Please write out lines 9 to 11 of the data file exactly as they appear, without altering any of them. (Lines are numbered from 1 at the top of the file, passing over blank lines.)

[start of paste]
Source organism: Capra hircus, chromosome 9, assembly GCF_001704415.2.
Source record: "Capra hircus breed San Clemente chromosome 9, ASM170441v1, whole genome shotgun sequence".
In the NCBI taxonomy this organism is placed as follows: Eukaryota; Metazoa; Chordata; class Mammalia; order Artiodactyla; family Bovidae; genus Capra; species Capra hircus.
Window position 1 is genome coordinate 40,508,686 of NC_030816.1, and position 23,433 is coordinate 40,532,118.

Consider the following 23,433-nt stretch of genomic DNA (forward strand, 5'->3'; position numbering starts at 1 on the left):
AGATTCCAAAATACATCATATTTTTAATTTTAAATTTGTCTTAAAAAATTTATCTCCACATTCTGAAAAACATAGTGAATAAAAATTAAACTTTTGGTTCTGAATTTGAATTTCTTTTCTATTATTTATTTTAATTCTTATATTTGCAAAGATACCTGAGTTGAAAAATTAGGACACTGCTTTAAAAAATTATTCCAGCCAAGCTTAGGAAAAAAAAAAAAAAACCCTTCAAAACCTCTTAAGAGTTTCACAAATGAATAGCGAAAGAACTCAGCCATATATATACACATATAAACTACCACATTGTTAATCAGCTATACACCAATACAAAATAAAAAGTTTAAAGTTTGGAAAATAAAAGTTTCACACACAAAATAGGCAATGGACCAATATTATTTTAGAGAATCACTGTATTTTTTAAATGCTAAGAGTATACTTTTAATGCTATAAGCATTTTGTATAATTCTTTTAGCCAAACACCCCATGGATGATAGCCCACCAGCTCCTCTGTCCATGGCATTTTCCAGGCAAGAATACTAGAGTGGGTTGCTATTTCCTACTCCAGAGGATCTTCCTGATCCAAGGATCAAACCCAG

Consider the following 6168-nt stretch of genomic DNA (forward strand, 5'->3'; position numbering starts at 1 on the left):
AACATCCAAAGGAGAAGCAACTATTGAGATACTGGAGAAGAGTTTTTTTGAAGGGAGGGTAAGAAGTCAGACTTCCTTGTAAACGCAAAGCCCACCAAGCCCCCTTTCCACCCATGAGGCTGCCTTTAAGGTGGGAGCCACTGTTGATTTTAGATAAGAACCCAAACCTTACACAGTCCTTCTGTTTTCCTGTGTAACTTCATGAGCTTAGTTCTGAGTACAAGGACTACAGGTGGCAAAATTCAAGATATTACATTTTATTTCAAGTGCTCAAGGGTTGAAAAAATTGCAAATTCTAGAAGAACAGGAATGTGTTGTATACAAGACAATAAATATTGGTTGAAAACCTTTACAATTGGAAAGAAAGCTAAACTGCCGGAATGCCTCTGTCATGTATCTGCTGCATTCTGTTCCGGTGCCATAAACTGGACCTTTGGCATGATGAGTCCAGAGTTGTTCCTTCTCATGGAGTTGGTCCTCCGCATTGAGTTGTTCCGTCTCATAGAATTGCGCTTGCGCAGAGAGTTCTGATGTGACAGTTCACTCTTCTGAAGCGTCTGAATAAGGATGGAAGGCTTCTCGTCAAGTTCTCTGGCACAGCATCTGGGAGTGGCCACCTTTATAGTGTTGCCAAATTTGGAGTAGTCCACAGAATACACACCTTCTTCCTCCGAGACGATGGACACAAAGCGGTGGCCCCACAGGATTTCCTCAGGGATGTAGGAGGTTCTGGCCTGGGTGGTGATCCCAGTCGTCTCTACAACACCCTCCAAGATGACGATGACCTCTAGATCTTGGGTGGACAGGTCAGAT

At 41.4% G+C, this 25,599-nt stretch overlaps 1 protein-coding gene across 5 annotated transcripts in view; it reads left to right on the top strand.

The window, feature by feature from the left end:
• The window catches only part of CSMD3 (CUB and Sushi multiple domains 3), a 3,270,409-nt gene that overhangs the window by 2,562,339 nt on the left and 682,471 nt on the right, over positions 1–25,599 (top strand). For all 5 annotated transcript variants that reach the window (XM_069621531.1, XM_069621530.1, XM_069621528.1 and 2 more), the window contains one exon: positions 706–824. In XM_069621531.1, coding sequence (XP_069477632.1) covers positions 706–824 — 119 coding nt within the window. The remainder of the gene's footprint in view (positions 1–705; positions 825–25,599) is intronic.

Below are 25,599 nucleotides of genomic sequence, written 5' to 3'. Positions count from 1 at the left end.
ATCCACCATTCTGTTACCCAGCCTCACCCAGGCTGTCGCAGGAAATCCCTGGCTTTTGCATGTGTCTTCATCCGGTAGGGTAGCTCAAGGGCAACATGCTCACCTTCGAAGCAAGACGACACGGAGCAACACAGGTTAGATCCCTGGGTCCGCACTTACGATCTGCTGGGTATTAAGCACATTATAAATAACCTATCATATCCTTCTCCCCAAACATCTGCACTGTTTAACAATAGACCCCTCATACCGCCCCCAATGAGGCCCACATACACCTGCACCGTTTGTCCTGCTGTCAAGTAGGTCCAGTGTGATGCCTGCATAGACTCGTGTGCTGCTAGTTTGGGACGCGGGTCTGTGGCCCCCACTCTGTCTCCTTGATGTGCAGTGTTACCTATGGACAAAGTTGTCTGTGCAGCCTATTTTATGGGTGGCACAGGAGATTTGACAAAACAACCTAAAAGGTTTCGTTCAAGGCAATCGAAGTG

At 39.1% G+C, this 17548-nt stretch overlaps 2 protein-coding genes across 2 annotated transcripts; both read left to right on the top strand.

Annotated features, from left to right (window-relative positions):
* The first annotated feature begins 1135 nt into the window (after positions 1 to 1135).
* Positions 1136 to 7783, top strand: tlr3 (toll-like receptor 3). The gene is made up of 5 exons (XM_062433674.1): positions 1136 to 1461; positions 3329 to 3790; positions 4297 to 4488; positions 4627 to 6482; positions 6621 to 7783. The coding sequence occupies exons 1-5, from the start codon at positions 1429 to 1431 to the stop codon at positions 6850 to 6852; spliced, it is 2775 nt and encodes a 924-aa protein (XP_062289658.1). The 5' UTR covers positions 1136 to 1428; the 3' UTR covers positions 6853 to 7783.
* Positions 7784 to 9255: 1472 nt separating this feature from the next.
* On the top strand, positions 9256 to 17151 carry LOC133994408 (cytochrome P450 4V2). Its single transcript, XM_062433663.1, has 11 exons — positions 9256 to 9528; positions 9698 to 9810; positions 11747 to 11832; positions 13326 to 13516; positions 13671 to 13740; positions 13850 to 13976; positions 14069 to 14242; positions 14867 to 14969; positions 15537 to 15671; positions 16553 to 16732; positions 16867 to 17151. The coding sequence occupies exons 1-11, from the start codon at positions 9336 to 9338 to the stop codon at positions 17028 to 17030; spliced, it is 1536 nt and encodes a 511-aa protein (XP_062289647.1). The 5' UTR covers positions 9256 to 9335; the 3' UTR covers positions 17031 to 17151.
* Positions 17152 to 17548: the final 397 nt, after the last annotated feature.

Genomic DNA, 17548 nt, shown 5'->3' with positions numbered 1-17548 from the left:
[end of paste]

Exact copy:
At 41.4% G+C, this 25,599-nt stretch overlaps 1 protein-coding gene across 5 annotated transcripts in view; it reads left to right on the top strand.

The window, feature by feature from the left end:
• The window catches only part of CSMD3 (CUB and Sushi multiple domains 3), a 3,270,409-nt gene that overhangs the window by 2,562,339 nt on the left and 682,471 nt on the right, over positions 1–25,599 (top strand). For all 5 annotated transcript variants that reach the window (XM_069621531.1, XM_069621530.1, XM_069621528.1 and 2 more), the window contains one exon: positions 706–824. In XM_069621531.1, coding sequence (XP_069477632.1) covers positions 706–824 — 119 coding nt within the window. The remainder of the gene's footprint in view (positions 1–705; positions 825–25,599) is intronic.